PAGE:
“There is an image, and people believe me when I say I make films, because, well, in the end...because we used a camera, and there is an image,” muses Jean-Luc Godard to potential producers in his video pitch, Petites Notes à propos du film Je vous salue Marie (1983), shown at the 51st New York Film Festival’s retrospective programmed by Kent Jones and Jake Perlin, Jean-Luc Godard - The Spirit of the Forms. “People think everything comes from the camera.”
Sometimes I think the images come from inside myself. On rare occurrence, a picture unspools in front of me that in the moment has no antecedent in my mind. Its movement is that of a dream, spontaneously created, this instant’s images connected only by the most opaque thread to those behind them. Its future images, those that follow what I am seeing, are not predestined by the reel of film in the projector, but are “generated on the fly,” as they say in this digital era, in an unplanned and unexplainable collaboration between submerged thoughts and latent vision. They are created by my mind’s eye.
It always catches me off-guard, this cinematic flanking maneuver, slipping through my defenses of expectation, of assumption, of superiority. NYFF’s surprise attack came in the form of The Chase—shown at the festival’s miscellaneous retrospective program newly re-baptized “Revivals”—a 1946 noir directed by a gag writer for Harry Langdon (including the oneiric Three’s a Crowd) whose name was unknown to me, shot by an Ophüls’ cameraman, and penned by the scriptwriter that connects Nick Ray to Anthony Mann.
Its stark imagery reveals a world of threadbare vacancy found only in one’s dreams or in certain Balthus paintings, and the logic which determines what scene will follow the one you are watching remains unknown to the audience. These narratively abrupt yet lugubriously toned story transitions may remain mysterious to us, but not, however, to its somnolescent actor-participants, Robert Cummings, Steve Cochran, Peter Lorre, and Michèle Morgan, all evincing the droopy-eyed stupor of sleepwalkers.
The story vaguely concerns a PTSD-suffering naval vet (Cummings) vaguely hired into the household of a vaguely conspiratorial (but certainly murderous) duo played by a disaffected Lorre and pencil-stached Cochran. Despite the latter’s beautiful wife (Michèle Morgan as a screen sister to I Walked with a Zombie’s Edith Barrett and Franju’s Edith Scob), these two, standing or lounging around with nothing to do but exude luxurious menace, have a languorous, nuanced evocation of both gigolo brothers-in-crime and lazy homosexual lovers. The wife fantasizes of escaping to a Cuba represented by crashing waves so artificially rear projected that it makes Vertigo's white-caps look like documentary, and Robert Cumming shows up on this beach semi-randomly, as dream-objects are wont to do, in an off-beat edit and agrees to flee along with her. As mirrors display unusually full reflections, windows and doorways more resemble secret passages rather than decor, and Havana turns into a crowd and shadow congested nightmare. There are lap dissolves like visions, visions like dreams, and a dreamtime loop suggestive of Ruizian infinity.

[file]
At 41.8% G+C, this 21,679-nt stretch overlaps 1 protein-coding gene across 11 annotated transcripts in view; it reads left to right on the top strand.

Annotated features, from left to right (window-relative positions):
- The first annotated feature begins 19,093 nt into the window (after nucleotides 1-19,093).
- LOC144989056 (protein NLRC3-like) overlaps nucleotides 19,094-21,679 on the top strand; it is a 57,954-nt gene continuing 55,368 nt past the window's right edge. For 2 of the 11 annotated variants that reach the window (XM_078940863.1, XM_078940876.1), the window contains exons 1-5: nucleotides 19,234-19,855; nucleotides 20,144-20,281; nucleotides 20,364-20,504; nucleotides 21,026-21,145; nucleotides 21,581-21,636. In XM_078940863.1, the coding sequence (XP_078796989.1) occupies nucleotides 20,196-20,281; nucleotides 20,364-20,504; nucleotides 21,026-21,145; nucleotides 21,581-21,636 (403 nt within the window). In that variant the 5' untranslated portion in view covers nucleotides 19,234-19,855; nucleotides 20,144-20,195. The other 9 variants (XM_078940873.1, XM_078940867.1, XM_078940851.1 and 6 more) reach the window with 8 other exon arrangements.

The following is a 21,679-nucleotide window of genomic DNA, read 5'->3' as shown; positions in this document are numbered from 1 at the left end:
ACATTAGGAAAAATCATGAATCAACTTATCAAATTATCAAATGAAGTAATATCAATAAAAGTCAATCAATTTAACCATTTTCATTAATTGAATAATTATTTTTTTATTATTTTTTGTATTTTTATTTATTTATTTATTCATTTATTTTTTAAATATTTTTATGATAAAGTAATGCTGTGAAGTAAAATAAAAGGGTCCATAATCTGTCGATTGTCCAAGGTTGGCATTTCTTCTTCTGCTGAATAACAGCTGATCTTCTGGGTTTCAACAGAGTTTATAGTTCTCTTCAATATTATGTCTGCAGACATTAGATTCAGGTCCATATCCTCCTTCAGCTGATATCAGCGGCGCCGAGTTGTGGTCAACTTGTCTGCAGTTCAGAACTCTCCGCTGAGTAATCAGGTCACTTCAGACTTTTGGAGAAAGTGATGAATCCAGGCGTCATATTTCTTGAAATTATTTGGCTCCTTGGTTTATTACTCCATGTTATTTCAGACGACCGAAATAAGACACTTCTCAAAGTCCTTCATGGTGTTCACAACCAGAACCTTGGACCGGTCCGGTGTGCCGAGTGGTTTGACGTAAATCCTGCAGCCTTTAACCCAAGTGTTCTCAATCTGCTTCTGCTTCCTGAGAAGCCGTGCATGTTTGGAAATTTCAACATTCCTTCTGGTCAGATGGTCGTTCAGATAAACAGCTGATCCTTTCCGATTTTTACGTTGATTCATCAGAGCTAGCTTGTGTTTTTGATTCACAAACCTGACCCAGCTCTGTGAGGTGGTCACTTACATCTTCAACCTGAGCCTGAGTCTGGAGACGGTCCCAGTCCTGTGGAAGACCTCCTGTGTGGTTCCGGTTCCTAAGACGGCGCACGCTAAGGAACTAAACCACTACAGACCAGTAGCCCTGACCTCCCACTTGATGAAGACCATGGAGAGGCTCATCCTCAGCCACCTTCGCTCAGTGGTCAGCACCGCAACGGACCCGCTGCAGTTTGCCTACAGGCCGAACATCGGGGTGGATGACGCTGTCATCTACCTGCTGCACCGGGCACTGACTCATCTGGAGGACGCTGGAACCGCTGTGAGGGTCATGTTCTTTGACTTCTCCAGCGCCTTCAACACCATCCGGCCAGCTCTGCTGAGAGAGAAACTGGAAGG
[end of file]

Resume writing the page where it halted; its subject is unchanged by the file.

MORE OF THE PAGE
This is cinema of the mind all right (joining such other 51st festival selections as Kurosawa’s Real, Renais’ Providence, and Ruiz’s Life is a Dream), wherein the structural causeways of the theatre audience’s near-sleep state and the need/non-need to make sense of one image following another takes on labyrinthine ambitions, bound to be thwarted. The night before I saw The Chase I happened across a single splinter of Star Trek: Voyager’s “Waking Moments” episode, which features an alien race that seems to exist only in dreams, and who refer to those sleepers whom they encounter inside dreams as a “waking species”: a brilliant, science fiction’d evocation of televisual flow. A half a century earlier, The Chase swaps future science for present science, seeing trauma muffled below its no-frills, stolidly frictionless and starkly surreal surface. Yet the terrifying thing is that Cummings' veteran is himself too much a part of the surrounding stupor, of the half-formed romance, the permeated menace and repressed trauma; he can’t be the source of these strange movements. There are no explanations for the characters’ waking dreams. And so we are left watching the flickering light with just our own intimations of the instability of the mind’s time and vision.
The mind is the place where two images meet in the cinema of Jean-Luc Godard, which has always been fascinated by with the ways we see and understand seeing. Yet the filmmaker remains resolutely concerned with the body—the body transformed into an image. (Deleuze: “In Godard, the attitudes of body are the categories of the spirit itself…”, thus the NYFF’s retrospective title. Other body filmmakers on display at the festival: Tsai Ming-liang and Claire Denis.) Never has the body been more at the center of a Godard film than in Hail Mary (1985), in which he stages a crypto-melodrama between the body and the soul to tell the story of the Virgin Mary.